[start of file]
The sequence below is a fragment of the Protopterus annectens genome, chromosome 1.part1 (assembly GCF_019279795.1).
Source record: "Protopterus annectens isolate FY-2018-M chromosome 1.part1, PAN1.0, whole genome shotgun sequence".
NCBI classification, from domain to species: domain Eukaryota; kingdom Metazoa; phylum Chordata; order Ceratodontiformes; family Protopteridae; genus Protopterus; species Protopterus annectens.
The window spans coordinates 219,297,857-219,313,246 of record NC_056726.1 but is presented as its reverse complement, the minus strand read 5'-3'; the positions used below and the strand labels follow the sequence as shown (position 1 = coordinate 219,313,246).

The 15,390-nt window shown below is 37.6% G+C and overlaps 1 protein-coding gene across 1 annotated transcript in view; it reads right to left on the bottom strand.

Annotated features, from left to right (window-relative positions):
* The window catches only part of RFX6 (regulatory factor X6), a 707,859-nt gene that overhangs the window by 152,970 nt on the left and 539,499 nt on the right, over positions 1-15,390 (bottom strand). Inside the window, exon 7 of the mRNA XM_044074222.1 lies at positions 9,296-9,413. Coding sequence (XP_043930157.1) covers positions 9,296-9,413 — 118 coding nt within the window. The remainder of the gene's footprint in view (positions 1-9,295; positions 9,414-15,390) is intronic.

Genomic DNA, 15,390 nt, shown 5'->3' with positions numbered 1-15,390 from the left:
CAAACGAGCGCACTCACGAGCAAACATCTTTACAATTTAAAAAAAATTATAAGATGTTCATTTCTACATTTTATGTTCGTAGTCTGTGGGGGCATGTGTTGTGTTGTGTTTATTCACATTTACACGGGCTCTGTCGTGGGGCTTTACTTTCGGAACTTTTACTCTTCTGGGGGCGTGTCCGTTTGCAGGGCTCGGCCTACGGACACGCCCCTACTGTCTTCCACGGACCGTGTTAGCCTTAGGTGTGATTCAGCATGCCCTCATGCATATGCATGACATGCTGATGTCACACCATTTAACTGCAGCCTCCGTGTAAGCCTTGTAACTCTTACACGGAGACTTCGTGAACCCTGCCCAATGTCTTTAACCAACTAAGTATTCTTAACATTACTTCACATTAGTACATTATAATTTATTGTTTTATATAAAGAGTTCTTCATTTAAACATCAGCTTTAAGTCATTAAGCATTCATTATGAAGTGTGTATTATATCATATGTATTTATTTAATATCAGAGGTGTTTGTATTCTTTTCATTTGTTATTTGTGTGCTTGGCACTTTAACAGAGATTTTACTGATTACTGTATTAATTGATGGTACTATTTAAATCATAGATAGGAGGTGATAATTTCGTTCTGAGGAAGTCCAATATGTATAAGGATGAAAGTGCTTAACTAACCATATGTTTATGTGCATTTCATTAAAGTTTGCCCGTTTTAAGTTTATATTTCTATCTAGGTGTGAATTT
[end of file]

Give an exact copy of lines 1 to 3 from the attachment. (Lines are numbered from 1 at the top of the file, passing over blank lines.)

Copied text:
The sequence below is a fragment of the Protopterus annectens genome, chromosome 1.part1 (assembly GCF_019279795.1).
Source record: "Protopterus annectens isolate FY-2018-M chromosome 1.part1, PAN1.0, whole genome shotgun sequence".
NCBI classification, from domain to species: domain Eukaryota; kingdom Metazoa; phylum Chordata; order Ceratodontiformes; family Protopteridae; genus Protopterus; species Protopterus annectens.